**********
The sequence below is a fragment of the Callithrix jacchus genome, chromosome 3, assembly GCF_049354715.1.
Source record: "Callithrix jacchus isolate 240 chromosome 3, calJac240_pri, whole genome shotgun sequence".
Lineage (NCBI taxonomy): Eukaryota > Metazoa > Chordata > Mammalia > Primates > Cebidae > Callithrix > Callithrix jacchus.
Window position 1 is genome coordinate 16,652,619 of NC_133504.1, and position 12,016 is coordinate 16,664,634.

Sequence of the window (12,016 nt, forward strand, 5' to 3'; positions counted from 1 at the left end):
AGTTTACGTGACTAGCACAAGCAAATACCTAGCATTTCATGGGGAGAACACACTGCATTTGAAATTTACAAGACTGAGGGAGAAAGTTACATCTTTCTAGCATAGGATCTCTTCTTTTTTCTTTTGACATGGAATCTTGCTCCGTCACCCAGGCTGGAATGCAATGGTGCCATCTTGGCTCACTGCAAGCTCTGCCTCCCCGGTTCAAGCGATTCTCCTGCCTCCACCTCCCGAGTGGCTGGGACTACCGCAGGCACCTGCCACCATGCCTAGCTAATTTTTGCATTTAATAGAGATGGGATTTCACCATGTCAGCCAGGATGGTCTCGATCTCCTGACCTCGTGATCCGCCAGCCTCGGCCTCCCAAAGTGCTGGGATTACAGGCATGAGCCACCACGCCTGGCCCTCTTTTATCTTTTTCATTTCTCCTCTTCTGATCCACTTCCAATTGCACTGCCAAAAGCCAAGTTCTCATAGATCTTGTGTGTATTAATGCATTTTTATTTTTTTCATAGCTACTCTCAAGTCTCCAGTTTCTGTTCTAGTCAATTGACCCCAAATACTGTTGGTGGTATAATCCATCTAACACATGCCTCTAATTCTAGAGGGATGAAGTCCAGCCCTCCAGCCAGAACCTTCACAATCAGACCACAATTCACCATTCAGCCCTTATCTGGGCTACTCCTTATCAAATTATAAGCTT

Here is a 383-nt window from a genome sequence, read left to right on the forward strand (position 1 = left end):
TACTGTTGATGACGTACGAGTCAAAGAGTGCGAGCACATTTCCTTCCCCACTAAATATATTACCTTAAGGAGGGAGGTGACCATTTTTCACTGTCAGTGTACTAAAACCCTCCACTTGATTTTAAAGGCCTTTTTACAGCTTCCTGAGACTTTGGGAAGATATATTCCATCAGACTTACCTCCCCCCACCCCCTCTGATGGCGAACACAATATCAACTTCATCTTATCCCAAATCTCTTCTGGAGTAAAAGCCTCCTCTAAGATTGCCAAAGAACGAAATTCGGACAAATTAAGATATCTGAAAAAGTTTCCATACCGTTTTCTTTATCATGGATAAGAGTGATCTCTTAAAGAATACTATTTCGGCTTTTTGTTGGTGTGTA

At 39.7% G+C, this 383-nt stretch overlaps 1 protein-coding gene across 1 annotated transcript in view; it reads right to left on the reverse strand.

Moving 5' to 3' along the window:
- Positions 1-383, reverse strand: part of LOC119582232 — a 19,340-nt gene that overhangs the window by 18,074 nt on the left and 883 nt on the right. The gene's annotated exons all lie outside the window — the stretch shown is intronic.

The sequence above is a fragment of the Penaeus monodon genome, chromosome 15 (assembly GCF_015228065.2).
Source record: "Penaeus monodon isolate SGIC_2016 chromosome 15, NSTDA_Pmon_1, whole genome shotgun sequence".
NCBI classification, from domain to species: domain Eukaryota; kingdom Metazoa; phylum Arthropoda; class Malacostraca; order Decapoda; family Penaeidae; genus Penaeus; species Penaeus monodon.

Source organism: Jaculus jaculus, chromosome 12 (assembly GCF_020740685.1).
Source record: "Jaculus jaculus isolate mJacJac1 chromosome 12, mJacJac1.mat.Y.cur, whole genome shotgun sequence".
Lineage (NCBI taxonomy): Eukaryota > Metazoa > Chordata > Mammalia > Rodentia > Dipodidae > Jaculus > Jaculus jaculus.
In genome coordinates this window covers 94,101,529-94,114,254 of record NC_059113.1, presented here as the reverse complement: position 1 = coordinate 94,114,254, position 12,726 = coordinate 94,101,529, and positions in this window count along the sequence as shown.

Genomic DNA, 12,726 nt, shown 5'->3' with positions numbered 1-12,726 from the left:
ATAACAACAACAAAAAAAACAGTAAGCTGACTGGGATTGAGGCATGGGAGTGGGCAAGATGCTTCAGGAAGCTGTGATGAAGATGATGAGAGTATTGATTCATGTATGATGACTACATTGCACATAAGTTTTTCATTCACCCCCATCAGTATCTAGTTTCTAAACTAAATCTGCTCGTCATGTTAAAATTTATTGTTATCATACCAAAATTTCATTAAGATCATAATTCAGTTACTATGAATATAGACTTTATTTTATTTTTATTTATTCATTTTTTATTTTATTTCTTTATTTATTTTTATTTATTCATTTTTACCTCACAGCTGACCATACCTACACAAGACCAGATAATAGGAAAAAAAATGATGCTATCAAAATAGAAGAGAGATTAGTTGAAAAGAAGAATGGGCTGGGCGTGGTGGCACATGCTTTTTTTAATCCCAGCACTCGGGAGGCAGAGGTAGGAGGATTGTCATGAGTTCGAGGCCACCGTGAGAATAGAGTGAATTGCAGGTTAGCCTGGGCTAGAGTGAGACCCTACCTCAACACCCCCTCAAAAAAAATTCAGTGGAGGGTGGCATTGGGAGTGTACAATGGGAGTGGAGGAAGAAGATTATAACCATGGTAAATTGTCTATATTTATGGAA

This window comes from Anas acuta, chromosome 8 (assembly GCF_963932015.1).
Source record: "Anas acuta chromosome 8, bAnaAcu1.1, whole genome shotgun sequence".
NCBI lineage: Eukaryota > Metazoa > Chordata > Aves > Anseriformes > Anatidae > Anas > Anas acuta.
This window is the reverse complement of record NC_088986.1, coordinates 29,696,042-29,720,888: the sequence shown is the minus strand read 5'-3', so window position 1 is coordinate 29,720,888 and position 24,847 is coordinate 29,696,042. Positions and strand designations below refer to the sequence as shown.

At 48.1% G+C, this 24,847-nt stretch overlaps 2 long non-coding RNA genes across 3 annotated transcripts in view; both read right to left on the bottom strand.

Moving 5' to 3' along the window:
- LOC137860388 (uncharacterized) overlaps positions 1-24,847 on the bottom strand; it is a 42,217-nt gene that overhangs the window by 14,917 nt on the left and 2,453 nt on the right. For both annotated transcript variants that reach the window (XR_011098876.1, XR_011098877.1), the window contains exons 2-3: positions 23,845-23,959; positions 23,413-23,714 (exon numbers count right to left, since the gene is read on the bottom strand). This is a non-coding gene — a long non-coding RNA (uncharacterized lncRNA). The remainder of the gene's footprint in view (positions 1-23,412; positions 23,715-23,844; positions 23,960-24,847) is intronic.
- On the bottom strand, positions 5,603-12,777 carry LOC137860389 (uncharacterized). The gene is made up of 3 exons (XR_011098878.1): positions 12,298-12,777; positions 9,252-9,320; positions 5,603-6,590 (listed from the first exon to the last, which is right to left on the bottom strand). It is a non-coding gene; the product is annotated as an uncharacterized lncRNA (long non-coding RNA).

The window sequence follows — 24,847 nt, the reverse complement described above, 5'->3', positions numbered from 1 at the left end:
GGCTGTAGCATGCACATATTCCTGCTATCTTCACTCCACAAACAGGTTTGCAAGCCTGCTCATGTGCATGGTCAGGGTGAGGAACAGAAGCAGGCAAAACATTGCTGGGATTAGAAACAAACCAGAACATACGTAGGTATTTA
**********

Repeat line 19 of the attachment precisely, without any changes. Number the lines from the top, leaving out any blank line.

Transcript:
Genomic DNA, 12,726 nt, shown 5'->3' with positions numbered 1-12,726 from the left: